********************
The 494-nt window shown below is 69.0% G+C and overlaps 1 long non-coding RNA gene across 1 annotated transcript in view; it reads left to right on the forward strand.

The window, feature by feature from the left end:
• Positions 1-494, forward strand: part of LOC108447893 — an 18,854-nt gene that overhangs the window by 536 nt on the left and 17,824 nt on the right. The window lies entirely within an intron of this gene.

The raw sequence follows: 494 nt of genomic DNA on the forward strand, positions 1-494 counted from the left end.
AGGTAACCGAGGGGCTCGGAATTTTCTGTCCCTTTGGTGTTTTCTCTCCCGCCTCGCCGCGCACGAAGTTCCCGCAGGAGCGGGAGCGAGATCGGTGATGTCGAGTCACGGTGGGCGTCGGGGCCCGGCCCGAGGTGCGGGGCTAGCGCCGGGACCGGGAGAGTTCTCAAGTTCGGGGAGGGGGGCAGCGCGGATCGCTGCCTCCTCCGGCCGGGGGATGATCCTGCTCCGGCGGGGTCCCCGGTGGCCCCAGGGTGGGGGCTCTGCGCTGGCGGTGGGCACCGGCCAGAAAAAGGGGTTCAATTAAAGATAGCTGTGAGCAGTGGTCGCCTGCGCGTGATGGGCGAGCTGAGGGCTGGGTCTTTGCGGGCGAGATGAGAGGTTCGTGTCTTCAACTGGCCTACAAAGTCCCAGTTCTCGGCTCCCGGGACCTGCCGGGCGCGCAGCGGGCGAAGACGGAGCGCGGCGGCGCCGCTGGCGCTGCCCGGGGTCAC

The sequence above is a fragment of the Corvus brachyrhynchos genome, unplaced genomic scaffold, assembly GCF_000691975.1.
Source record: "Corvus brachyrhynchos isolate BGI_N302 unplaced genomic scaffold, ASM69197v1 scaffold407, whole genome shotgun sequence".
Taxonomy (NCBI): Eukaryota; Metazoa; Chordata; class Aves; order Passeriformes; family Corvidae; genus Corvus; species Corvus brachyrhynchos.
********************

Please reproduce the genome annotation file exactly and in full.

The 494-nt window shown below is 69.0% G+C and overlaps 1 long non-coding RNA gene across 1 annotated transcript in view; it reads left to right on the forward strand.

The window, feature by feature from the left end:
• Positions 1-494, forward strand: part of LOC108447893 — an 18,854-nt gene that overhangs the window by 536 nt on the left and 17,824 nt on the right. The window lies entirely within an intron of this gene.

The raw sequence follows: 494 nt of genomic DNA on the forward strand, positions 1-494 counted from the left end.
AGGTAACCGAGGGGCTCGGAATTTTCTGTCCCTTTGGTGTTTTCTCTCCCGCCTCGCCGCGCACGAAGTTCCCGCAGGAGCGGGAGCGAGATCGGTGATGTCGAGTCACGGTGGGCGTCGGGGCCCGGCCCGAGGTGCGGGGCTAGCGCCGGGACCGGGAGAGTTCTCAAGTTCGGGGAGGGGGGCAGCGCGGATCGCTGCCTCCTCCGGCCGGGGGATGATCCTGCTCCGGCGGGGTCCCCGGTGGCCCCAGGGTGGGGGCTCTGCGCTGGCGGTGGGCACCGGCCAGAAAAAGGGGTTCAATTAAAGATAGCTGTGAGCAGTGGTCGCCTGCGCGTGATGGGCGAGCTGAGGGCTGGGTCTTTGCGGGCGAGATGAGAGGTTCGTGTCTTCAACTGGCCTACAAAGTCCCAGTTCTCGGCTCCCGGGACCTGCCGGGCGCGCAGCGGGCGAAGACGGAGCGCGGCGGCGCCGCTGGCGCTGCCCGGGGTCAC

The sequence above is a fragment of the Corvus brachyrhynchos genome, unplaced genomic scaffold, assembly GCF_000691975.1.
Source record: "Corvus brachyrhynchos isolate BGI_N302 unplaced genomic scaffold, ASM69197v1 scaffold407, whole genome shotgun sequence".
Taxonomy (NCBI): Eukaryota; Metazoa; Chordata; class Aves; order Passeriformes; family Corvidae; genus Corvus; species Corvus brachyrhynchos.